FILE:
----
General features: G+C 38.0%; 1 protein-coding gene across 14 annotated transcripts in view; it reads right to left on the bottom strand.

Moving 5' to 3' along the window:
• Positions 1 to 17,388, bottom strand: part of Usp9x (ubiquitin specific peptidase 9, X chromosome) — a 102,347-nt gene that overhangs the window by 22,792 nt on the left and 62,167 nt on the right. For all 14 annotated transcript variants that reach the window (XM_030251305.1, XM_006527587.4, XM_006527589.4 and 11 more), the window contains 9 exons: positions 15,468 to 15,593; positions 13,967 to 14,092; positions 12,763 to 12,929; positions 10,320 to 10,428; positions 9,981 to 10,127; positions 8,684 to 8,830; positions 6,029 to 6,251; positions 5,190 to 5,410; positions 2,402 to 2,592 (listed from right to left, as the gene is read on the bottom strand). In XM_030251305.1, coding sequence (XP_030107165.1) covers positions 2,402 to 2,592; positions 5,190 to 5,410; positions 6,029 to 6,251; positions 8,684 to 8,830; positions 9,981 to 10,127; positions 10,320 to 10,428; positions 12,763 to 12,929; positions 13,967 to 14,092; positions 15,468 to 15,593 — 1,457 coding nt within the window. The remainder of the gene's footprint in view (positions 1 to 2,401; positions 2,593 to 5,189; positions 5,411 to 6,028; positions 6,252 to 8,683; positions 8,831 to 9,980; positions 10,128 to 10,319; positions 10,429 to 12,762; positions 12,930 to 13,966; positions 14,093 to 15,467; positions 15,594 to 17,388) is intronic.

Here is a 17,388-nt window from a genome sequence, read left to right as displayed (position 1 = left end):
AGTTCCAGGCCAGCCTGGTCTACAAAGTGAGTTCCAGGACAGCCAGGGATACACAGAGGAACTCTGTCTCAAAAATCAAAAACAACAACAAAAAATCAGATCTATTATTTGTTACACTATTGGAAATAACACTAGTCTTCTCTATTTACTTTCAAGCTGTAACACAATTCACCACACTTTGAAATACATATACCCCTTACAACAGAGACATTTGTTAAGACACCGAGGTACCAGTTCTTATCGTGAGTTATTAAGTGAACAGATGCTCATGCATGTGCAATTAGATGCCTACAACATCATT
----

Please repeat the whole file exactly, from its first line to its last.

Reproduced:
General features: G+C 38.0%; 1 protein-coding gene across 14 annotated transcripts in view; it reads right to left on the bottom strand.

Moving 5' to 3' along the window:
• Positions 1 to 17,388, bottom strand: part of Usp9x (ubiquitin specific peptidase 9, X chromosome) — a 102,347-nt gene that overhangs the window by 22,792 nt on the left and 62,167 nt on the right. For all 14 annotated transcript variants that reach the window (XM_030251305.1, XM_006527587.4, XM_006527589.4 and 11 more), the window contains 9 exons: positions 15,468 to 15,593; positions 13,967 to 14,092; positions 12,763 to 12,929; positions 10,320 to 10,428; positions 9,981 to 10,127; positions 8,684 to 8,830; positions 6,029 to 6,251; positions 5,190 to 5,410; positions 2,402 to 2,592 (listed from right to left, as the gene is read on the bottom strand). In XM_030251305.1, coding sequence (XP_030107165.1) covers positions 2,402 to 2,592; positions 5,190 to 5,410; positions 6,029 to 6,251; positions 8,684 to 8,830; positions 9,981 to 10,127; positions 10,320 to 10,428; positions 12,763 to 12,929; positions 13,967 to 14,092; positions 15,468 to 15,593 — 1,457 coding nt within the window. The remainder of the gene's footprint in view (positions 1 to 2,401; positions 2,593 to 5,189; positions 5,411 to 6,028; positions 6,252 to 8,683; positions 8,831 to 9,980; positions 10,128 to 10,319; positions 10,429 to 12,762; positions 12,930 to 13,966; positions 14,093 to 15,467; positions 15,594 to 17,388) is intronic.

Here is a 17,388-nt window from a genome sequence, read left to right as displayed (position 1 = left end):
AGTTCCAGGCCAGCCTGGTCTACAAAGTGAGTTCCAGGACAGCCAGGGATACACAGAGGAACTCTGTCTCAAAAATCAAAAACAACAACAAAAAATCAGATCTATTATTTGTTACACTATTGGAAATAACACTAGTCTTCTCTATTTACTTTCAAGCTGTAACACAATTCACCACACTTTGAAATACATATACCCCTTACAACAGAGACATTTGTTAAGACACCGAGGTACCAGTTCTTATCGTGAGTTATTAAGTGAACAGATGCTCATGCATGTGCAATTAGATGCCTACAACATCATT